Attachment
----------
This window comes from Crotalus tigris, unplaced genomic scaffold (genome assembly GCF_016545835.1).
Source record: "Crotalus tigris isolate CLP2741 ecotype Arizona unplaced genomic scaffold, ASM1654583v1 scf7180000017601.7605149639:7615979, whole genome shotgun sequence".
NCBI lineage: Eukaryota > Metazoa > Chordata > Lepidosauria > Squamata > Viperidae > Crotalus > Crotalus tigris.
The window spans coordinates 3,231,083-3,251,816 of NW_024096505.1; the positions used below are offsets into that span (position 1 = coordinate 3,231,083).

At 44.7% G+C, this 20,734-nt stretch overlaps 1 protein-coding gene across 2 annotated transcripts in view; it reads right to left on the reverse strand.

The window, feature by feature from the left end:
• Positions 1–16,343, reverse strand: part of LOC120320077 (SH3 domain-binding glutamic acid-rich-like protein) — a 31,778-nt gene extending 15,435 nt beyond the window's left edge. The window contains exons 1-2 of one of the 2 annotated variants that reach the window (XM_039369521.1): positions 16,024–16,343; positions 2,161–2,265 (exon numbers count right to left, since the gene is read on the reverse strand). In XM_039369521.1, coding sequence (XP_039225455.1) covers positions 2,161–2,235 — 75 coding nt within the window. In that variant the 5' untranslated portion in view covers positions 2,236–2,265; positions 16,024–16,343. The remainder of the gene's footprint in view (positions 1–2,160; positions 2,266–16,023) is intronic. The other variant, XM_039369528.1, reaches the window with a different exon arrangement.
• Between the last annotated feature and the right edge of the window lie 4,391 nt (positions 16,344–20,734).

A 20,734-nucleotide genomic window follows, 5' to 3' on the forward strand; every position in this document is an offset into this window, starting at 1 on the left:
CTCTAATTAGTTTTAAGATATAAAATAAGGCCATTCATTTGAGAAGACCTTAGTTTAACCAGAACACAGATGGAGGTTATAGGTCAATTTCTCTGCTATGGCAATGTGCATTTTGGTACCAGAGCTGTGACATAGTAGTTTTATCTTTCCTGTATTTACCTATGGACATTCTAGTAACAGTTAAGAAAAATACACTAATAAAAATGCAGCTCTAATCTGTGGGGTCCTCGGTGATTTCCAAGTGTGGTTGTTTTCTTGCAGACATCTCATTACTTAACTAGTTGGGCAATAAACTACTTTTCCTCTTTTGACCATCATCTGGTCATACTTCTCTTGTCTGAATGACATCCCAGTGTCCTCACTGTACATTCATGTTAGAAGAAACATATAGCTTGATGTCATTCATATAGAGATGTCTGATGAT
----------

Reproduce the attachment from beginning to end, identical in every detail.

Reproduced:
This window comes from Crotalus tigris, unplaced genomic scaffold (genome assembly GCF_016545835.1).
Source record: "Crotalus tigris isolate CLP2741 ecotype Arizona unplaced genomic scaffold, ASM1654583v1 scf7180000017601.7605149639:7615979, whole genome shotgun sequence".
NCBI lineage: Eukaryota > Metazoa > Chordata > Lepidosauria > Squamata > Viperidae > Crotalus > Crotalus tigris.
The window spans coordinates 3,231,083-3,251,816 of NW_024096505.1; the positions used below are offsets into that span (position 1 = coordinate 3,231,083).

At 44.7% G+C, this 20,734-nt stretch overlaps 1 protein-coding gene across 2 annotated transcripts in view; it reads right to left on the reverse strand.

The window, feature by feature from the left end:
• Positions 1–16,343, reverse strand: part of LOC120320077 (SH3 domain-binding glutamic acid-rich-like protein) — a 31,778-nt gene extending 15,435 nt beyond the window's left edge. The window contains exons 1-2 of one of the 2 annotated variants that reach the window (XM_039369521.1): positions 16,024–16,343; positions 2,161–2,265 (exon numbers count right to left, since the gene is read on the reverse strand). In XM_039369521.1, coding sequence (XP_039225455.1) covers positions 2,161–2,235 — 75 coding nt within the window. In that variant the 5' untranslated portion in view covers positions 2,236–2,265; positions 16,024–16,343. The remainder of the gene's footprint in view (positions 1–2,160; positions 2,266–16,023) is intronic. The other variant, XM_039369528.1, reaches the window with a different exon arrangement.
• Between the last annotated feature and the right edge of the window lie 4,391 nt (positions 16,344–20,734).

A 20,734-nucleotide genomic window follows, 5' to 3' on the forward strand; every position in this document is an offset into this window, starting at 1 on the left:
CTCTAATTAGTTTTAAGATATAAAATAAGGCCATTCATTTGAGAAGACCTTAGTTTAACCAGAACACAGATGGAGGTTATAGGTCAATTTCTCTGCTATGGCAATGTGCATTTTGGTACCAGAGCTGTGACATAGTAGTTTTATCTTTCCTGTATTTACCTATGGACATTCTAGTAACAGTTAAGAAAAATACACTAATAAAAATGCAGCTCTAATCTGTGGGGTCCTCGGTGATTTCCAAGTGTGGTTGTTTTCTTGCAGACATCTCATTACTTAACTAGTTGGGCAATAAACTACTTTTCCTCTTTTGACCATCATCTGGTCATACTTCTCTTGTCTGAATGACATCCCAGTGTCCTCACTGTACATTCATGTTAGAAGAAACATATAGCTTGATGTCATTCATATAGAGATGTCTGATGAT